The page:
join us at 9:00 on kofy tv 20, cable 713, and at 11:00 on abc 7. >> finally tonight, a few thoughts about what really matters. once again, our fellow californians are in great peril. the pictures we shared with you here tonight from butte county to our north and ventura county to our south are horrifying and heart-breaking reminders of the frequency and ferocity of the wildfires is getting worse. this time of year, the second week of november, we are usually beginning the rainy season and the widespread risk of wildfire is largely over. these apocalyptic images we are seeing from the fire zones leveled homes, cars, burned and abandoned on the side of the road, panicked horses trying to find a way out of danger are surreal. here in the bay area, four hours away by car, the yellow skies and ash provide us with an eery connection to the other disaster happening not so far away now it seems. for thousands of our neighbors to the north, there will be no home for the holidays. their homes are gone.
most of us will sit down to a thanksgiving meal in two weeks, and what really matters is to be thankful for what we have and mindful of what so many have lost and to help as we can. i always love to hear from you. let me know what you think. follow me on twitter and facebook @dashashleyabc7. >> i'm ama daetz. >> i'm dan ashley. look for breaking news at any time on the "abc 7 news" app. appreciate your time. you work hard for every dollar. so we don't want you to pay one cent more than you need to for health care. at covered california, you can get health insurance at a lower cost. in fact, enrollees pay an average of $5 per day. see how little it costs to get covered. visit coveredca.com today.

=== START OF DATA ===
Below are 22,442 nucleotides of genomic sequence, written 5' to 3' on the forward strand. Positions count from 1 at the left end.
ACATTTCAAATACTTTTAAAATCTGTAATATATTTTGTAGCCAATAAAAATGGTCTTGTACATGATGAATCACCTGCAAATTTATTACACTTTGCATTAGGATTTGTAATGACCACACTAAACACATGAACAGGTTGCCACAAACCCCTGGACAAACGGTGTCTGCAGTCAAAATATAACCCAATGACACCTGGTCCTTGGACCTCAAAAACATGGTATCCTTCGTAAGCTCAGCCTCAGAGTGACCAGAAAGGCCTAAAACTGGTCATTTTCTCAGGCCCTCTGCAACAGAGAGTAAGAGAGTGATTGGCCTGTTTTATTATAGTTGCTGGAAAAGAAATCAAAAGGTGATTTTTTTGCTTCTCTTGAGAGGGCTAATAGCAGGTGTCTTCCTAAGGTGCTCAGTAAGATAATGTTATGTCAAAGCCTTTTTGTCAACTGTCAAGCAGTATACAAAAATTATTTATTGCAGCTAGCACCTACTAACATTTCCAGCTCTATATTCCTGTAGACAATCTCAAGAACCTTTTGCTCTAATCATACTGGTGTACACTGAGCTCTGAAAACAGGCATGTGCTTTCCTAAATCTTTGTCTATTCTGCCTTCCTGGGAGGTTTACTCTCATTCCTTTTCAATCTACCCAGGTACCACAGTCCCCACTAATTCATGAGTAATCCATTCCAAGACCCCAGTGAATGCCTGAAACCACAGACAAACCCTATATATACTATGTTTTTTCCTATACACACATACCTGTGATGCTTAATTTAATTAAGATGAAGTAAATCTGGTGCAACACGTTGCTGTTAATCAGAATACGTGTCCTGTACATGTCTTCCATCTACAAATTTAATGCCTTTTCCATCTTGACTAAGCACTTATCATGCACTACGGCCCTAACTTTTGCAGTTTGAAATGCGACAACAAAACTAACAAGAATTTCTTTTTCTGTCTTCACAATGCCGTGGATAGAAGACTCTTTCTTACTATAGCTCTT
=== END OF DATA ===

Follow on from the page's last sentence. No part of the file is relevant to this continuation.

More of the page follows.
♪ this is the "jeopardy!" teen tournament. introducing today's contestants-- a sophomore from bedford, new hampshire... a freshman from libertyville, illinois... and a freshman from hoover, alabama... and now here is the host of "jeopardy!"--alex trebek! [ cheers and applause ] thank you, johnny. thank you, ladies and gentlemen. caleb, isabella, rotimi, we had a great match yesterday on "jeopardy!" kicking off this year's teen tournament. if you three perform as well today, we are going to be very happy. good luck. let's go to work. ♪
here are the categories for the three of you... sounds easy. next... and finally... rotimi, you go first. world geography, $200. caleb. - what is the gulf of mexico? - correct. world geography for $800, please. answer--daily double. [ applause ] we're finding it way too early. you have $200. you could risk $1,000, though. i'll risk $1,000, please. - okay. here is sarah with the clue. on a map, new zealand, hawaii, and easter island form the three corners of this roughly triangular region of oceania